Link | Posted on Dec 9, 2015 at 11:03 UTC
On article Primer: Why would I buy a mirrorless camera? (563 comments in total)
In reply to:

57even: Here is an interesting thought.

If they had invented mirrorless cameras first, would anyone be bothering to patent a camera with a mechanical mirror, a bunch of prisms, a secondary mirror, and a separate AF sensor...?

While it's true that mirrorless can't quite match SOME of the best DSLRs for sports shooting, yet, DSLRs are more or less at a standstill in terms of development. They are already extremely refined to the point of being about as good as they can possibly be for their respective price bracket.

Mirrorless is barely out of nappies as a digital format. It has a lot of development potential and is moving as fast as EVF and sensor AF technology can forge ahead. Be interesting to be here in another 5 years and see what this guide says then... ;-)

The D7200 is based on an AF system first seen in the D3 and D300 in 2008 and not fundamentally changed since.

So where is the 'new' technology? It still has all the issues inherent in an indirect focus system and is just a refinement of previous technology going back far longer than that.

Link | Posted on Dec 8, 2015 at 22:35 UTC
On article Primer: Why would I buy a mirrorless camera? (563 comments in total)
In reply to:

M W B G: No body wants to learn how to use a camera or how to get the best results through trial and error it seems. Sounds like most of you here just want the camera to do everything for you. I enjoy an ovf, and rarely look at the picture just taken. I've learned my camera, trust my instinct and am very happy with the photos I produce. I know what exposure compensation I'm going to need if I think I need it in a situation. It all came from learning the camera and not having to relearn a new mark II or III or whatever new model comes out every six months.(although you don't have to buy the upgrades I suppose) I would like a evf maybe if I was using a manual focus lens as the dslr focusing screens today are meant primarily for AF lenses and aren't precise enough for fast manual lenses. A guy could use live view but it's quite slow imo. Shoot what you like, learn the camera you have, enjoy photography. I don't see the need for the arguing on these forums.

"I don't see the need for the arguing on these forums".

There would be a deafening silence in that case... ;-)

I am less convinced that most matrix metering systems are entirely predictable. Some algorithm making decisions for me leads to less ability to assume what it will do.

I find an EVF quite useful, even after 35 years using a variety of cameras. The last time I could 'nail' exposure using a film camera was when I used the cameras' spot meter and did a quite zone check. A good EVF with an easy to reach EV comp dial is a real boon.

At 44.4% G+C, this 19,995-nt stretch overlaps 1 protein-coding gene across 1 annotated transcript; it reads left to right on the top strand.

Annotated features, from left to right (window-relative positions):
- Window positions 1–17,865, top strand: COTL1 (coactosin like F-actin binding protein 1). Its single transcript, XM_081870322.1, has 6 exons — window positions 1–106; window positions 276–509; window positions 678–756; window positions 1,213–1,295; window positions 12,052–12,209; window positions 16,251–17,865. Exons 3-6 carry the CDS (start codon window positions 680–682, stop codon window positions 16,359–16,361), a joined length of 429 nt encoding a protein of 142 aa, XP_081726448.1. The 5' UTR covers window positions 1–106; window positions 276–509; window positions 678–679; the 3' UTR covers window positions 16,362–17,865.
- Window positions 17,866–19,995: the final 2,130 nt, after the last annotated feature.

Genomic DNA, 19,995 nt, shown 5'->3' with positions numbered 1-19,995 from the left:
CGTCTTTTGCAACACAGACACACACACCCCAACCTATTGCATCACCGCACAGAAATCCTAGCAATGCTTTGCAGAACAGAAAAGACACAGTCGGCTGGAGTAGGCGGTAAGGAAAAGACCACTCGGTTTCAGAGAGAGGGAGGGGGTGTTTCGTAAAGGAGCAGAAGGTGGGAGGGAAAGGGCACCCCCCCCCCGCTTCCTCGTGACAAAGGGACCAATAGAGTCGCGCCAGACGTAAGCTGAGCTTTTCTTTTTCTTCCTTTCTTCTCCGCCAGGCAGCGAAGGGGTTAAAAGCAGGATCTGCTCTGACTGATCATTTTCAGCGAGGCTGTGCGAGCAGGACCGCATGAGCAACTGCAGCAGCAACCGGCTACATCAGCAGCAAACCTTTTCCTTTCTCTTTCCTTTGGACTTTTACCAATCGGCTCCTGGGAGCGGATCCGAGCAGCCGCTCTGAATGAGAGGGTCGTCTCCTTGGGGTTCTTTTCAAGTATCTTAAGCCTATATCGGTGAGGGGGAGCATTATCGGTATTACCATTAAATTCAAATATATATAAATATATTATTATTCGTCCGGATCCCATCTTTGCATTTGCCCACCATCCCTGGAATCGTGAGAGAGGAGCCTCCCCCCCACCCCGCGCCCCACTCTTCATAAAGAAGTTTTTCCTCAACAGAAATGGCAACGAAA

Link | Posted on Dec 8, 2015 at 13:40 UTC
On article Primer: Why would I buy a mirrorless camera? (563 comments in total)

Here is an interesting thought.

If they had invented mirrorless cameras first, would anyone be bothering to patent a camera with a mechanical mirror, a bunch of prisms, a secondary mirror, and a separate AF sensor...?

While it's true that mirrorless can't quite match SOME of the best DSLRs for sports shooting, yet, DSLRs are more or less at a standstill in terms of development. They are already extremely refined to the point of being about as good as they can possibly be for their respective price bracket.

Mirrorless is barely out of nappies as a digital format. It has a lot of development potential and is moving as fast as EVF and sensor AF technology can forge ahead. Be interesting to be here in another 5 years and see what this guide says then... ;-)

Link | Posted on Dec 8, 2015 at 01:56 UTC as 86th comment | 12 replies
On article Primer: Why would I buy a mirrorless camera? (563 comments in total)
In reply to:

Nuno Souto: Once again, the elephant in the room has been missed...
Mirrorless is by design more precise for focusing for one very simple reason: it doesn't have to rely on a flipping mirror subject to imprecise stops potentially causing it to introduce errors in focusing.
What many slr makers try to hide is that the mirror mechanism is a major cause of failed focus shots in their hardware.
And it's been so since the days of film!
With mirrorless, that is simply impossible. Hence why I switched 5 years ago and have never looked back: if my Oly says it's in focus, it is.